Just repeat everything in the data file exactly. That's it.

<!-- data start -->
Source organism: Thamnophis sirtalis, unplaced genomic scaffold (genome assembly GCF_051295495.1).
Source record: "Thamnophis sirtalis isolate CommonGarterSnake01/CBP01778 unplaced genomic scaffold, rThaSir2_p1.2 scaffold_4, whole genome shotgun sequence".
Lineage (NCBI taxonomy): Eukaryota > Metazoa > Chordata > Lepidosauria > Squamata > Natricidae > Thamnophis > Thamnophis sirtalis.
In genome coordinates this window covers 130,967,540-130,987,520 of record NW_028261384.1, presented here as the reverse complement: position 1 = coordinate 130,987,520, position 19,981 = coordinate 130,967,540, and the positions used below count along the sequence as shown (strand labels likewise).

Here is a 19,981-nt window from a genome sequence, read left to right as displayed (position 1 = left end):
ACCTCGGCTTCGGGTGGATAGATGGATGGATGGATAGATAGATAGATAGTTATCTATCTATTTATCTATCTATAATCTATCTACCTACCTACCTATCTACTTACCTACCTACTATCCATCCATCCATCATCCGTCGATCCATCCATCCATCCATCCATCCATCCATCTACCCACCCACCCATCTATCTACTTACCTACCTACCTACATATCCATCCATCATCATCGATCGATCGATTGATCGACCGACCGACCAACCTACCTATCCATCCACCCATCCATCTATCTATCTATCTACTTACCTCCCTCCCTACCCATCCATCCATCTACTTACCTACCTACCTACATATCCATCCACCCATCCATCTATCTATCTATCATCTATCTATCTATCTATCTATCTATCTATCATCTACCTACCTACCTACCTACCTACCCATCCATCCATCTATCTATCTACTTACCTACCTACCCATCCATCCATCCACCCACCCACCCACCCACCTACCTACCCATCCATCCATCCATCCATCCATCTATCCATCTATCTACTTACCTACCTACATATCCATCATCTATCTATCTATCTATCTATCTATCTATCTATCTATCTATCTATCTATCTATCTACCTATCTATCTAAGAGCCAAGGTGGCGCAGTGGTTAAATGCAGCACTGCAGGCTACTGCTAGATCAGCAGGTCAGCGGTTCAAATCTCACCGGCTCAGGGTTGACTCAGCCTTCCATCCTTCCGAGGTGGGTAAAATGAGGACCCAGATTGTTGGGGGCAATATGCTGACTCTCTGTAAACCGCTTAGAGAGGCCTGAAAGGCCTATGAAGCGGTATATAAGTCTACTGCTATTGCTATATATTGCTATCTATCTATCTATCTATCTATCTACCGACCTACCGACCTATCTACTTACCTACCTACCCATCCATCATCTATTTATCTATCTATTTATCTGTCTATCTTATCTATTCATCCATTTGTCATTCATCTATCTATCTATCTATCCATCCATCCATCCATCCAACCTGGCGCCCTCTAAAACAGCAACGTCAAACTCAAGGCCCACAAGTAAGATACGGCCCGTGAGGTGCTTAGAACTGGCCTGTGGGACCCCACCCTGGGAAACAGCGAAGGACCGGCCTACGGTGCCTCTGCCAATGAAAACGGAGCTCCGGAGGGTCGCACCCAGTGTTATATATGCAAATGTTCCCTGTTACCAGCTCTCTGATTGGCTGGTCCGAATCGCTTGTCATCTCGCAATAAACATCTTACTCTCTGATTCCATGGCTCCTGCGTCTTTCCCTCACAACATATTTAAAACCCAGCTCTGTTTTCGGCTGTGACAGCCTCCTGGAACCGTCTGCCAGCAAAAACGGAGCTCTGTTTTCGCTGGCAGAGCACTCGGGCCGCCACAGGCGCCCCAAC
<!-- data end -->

Source organism: Thamnophis sirtalis, unplaced genomic scaffold (genome assembly GCF_051295495.1).
Source record: "Thamnophis sirtalis isolate CommonGarterSnake01/CBP01778 unplaced genomic scaffold, rThaSir2_p1.2 scaffold_4, whole genome shotgun sequence".
Lineage (NCBI taxonomy): Eukaryota > Metazoa > Chordata > Lepidosauria > Squamata > Natricidae > Thamnophis > Thamnophis sirtalis.
In genome coordinates this window covers 130,967,540-130,987,520 of record NW_028261384.1, presented here as the reverse complement: position 1 = coordinate 130,987,520, position 19,981 = coordinate 130,967,540, and the positions used below count along the sequence as shown (strand labels likewise).

Here is a 19,981-nt window from a genome sequence, read left to right as displayed (position 1 = left end):
ACCTCGGCTTCGGGTGGATAGATGGATGGATGGATAGATAGATAGATAGTTATCTATCTATTTATCTATCTATAATCTATCTACCTACCTACCTATCTACTTACCTACCTACTATCCATCCATCCATCATCCGTCGATCCATCCATCCATCCATCCATCCATCCATCTACCCACCCACCCATCTATCTACTTACCTACCTACCTACATATCCATCCATCATCATCGATCGATCGATTGATCGACCGACCGACCAACCTACCTATCCATCCACCCATCCATCTATCTATCTATCTACTTACCTCCCTCCCTACCCATCCATCCATCTACTTACCTACCTACCTACATATCCATCCACCCATCCATCTATCTATCTATCATCTATCTATCTATCTATCTATCTATCTATCATCTACCTACCTACCTACCTACCTACCCATCCATCCATCTATCTATCTACTTACCTACCTACCCATCCATCCATCCACCCACCCACCCACCCACCTACCTACCCATCCATCCATCCATCCATCCATCTATCCATCTATCTACTTACCTACCTACATATCCATCATCTATCTATCTATCTATCTATCTATCTATCTATCTATCTATCTATCTATCTATCTACCTATCTATCTAAGAGCCAAGGTGGCGCAGTGGTTAAATGCAGCACTGCAGGCTACTGCTAGATCAGCAGGTCAGCGGTTCAAATCTCACCGGCTCAGGGTTGACTCAGCCTTCCATCCTTCCGAGGTGGGTAAAATGAGGACCCAGATTGTTGGGGGCAATATGCTGACTCTCTGTAAACCGCTTAGAGAGGCCTGAAAGGCCTATGAAGCGGTATATAAGTCTACTGCTATTGCTATATATTGCTATCTATCTATCTATCTATCTATCTACCGACCTACCGACCTATCTACTTACCTACCTACCCATCCATCATCTATTTATCTATCTATTTATCTGTCTATCTTATCTATTCATCCATTTGTCATTCATCTATCTATCTATCTATCCATCCATCCATCCATCCAACCTGGCGCCCTCTAAAACAGCAACGTCAAACTCAAGGCCCACAAGTAAGATACGGCCCGTGAGGTGCTTAGAACTGGCCTGTGGGACCCCACCCTGGGAAACAGCGAAGGACCGGCCTACGGTGCCTCTGCCAATGAAAACGGAGCTCCGGAGGGTCGCACCCAGTGTTATATATGCAAATGTTCCCTGTTACCAGCTCTCTGATTGGCTGGTCCGAATCGCTTGTCATCTCGCAATAAACATCTTACTCTCTGATTCCATGGCTCCTGCGTCTTTCCCTCACAACATATTTAAAACCCAGCTCTGTTTTCGGCTGTGACAGCCTCCTGGAACCGTCTGCCAGCAAAAACGGAGCTCTGTTTTCGCTGGCAGAGCACTCGGGCCGCCACAGGCGCCCCAAC